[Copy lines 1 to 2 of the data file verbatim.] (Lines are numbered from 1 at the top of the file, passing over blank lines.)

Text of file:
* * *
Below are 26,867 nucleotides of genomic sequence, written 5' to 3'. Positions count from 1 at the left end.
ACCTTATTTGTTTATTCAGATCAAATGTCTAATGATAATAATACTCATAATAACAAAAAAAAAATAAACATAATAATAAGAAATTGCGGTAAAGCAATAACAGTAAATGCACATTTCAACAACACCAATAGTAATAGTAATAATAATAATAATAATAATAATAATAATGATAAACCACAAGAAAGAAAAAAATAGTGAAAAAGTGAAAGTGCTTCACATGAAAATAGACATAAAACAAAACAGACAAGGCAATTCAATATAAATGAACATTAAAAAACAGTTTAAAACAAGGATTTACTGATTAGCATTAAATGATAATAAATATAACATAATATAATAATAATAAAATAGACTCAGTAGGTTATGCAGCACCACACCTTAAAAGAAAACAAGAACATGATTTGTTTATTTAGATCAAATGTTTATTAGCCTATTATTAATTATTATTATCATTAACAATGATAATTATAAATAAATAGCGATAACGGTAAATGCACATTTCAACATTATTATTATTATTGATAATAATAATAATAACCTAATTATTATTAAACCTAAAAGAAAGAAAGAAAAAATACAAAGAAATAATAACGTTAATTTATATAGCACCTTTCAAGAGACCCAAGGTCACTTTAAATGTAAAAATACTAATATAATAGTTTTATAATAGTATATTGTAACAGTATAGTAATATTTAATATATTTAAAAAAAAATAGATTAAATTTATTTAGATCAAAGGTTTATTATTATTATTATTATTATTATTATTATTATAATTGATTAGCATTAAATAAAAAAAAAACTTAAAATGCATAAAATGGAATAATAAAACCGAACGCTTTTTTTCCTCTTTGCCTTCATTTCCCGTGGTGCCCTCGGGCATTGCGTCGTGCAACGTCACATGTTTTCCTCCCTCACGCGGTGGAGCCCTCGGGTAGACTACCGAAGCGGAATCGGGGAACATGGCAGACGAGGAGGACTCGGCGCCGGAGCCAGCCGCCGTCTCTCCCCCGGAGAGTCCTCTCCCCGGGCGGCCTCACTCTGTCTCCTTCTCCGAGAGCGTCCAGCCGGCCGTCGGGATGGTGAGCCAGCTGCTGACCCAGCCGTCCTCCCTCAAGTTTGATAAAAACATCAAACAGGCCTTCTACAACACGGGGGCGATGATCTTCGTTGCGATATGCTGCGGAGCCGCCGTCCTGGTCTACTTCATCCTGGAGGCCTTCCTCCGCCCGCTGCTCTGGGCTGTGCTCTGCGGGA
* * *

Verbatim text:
Below are 26,867 nucleotides of genomic sequence, written 5' to 3'. Positions count from 1 at the left end.
ACCTTATTTGTTTATTCAGATCAAATGTCTAATGATAATAATACTCATAATAACAAAAAAAAAATAAACATAATAATAAGAAATTGCGGTAAAGCAATAACAGTAAATGCACATTTCAACAACACCAATAGTAATAGTAATAATAATAATAATAATAATAATAATAATGATAAACCACAAGAAAGAAAAAAATAGTGAAAAAGTGAAAGTGCTTCACATGAAAATAGACATAAAACAAAACAGACAAGGCAATTCAATATAAATGAACATTAAAAAACAGTTTAAAACAAGGATTTACTGATTAGCATTAAATGATAATAAATATAACATAATATAATAATAATAAAATAGACTCAGTAGGTTATGCAGCACCACACCTTAAAAGAAAACAAGAACATGATTTGTTTATTTAGATCAAATGTTTATTAGCCTATTATTAATTATTATTATCATTAACAATGATAATTATAAATAAATAGCGATAACGGTAAATGCACATTTCAACATTATTATTATTATTGATAATAATAATAATAACCTAATTATTATTAAACCTAAAAGAAAGAAAGAAAAAATACAAAGAAATAATAACGTTAATTTATATAGCACCTTTCAAGAGACCCAAGGTCACTTTAAATGTAAAAATACTAATATAATAGTTTTATAATAGTATATTGTAACAGTATAGTAATATTTAATATATTTAAAAAAAAATAGATTAAATTTATTTAGATCAAAGGTTTATTATTATTATTATTATTATTATTATTATTATAATTGATTAGCATTAAATAAAAAAAAAACTTAAAATGCATAAAATGGAATAATAAAACCGAACGCTTTTTTTCCTCTTTGCCTTCATTTCCCGTGGTGCCCTCGGGCATTGCGTCGTGCAACGTCACATGTTTTCCTCCCTCACGCGGTGGAGCCCTCGGGTAGACTACCGAAGCGGAATCGGGGAACATGGCAGACGAGGAGGACTCGGCGCCGGAGCCAGCCGCCGTCTCTCCCCCGGAGAGTCCTCTCCCCGGGCGGCCTCACTCTGTCTCCTTCTCCGAGAGCGTCCAGCCGGCCGTCGGGATGGTGAGCCAGCTGCTGACCCAGCCGTCCTCCCTCAAGTTTGATAAAAACATCAAACAGGCCTTCTACAACACGGGGGCGATGATCTTCGTTGCGATATGCTGCGGAGCCGCCGTCCTGGTCTACTTCATCCTGGAGGCCTTCCTCCGCCCGCTGCTCTGGGCTGTGCTCTGCGGGA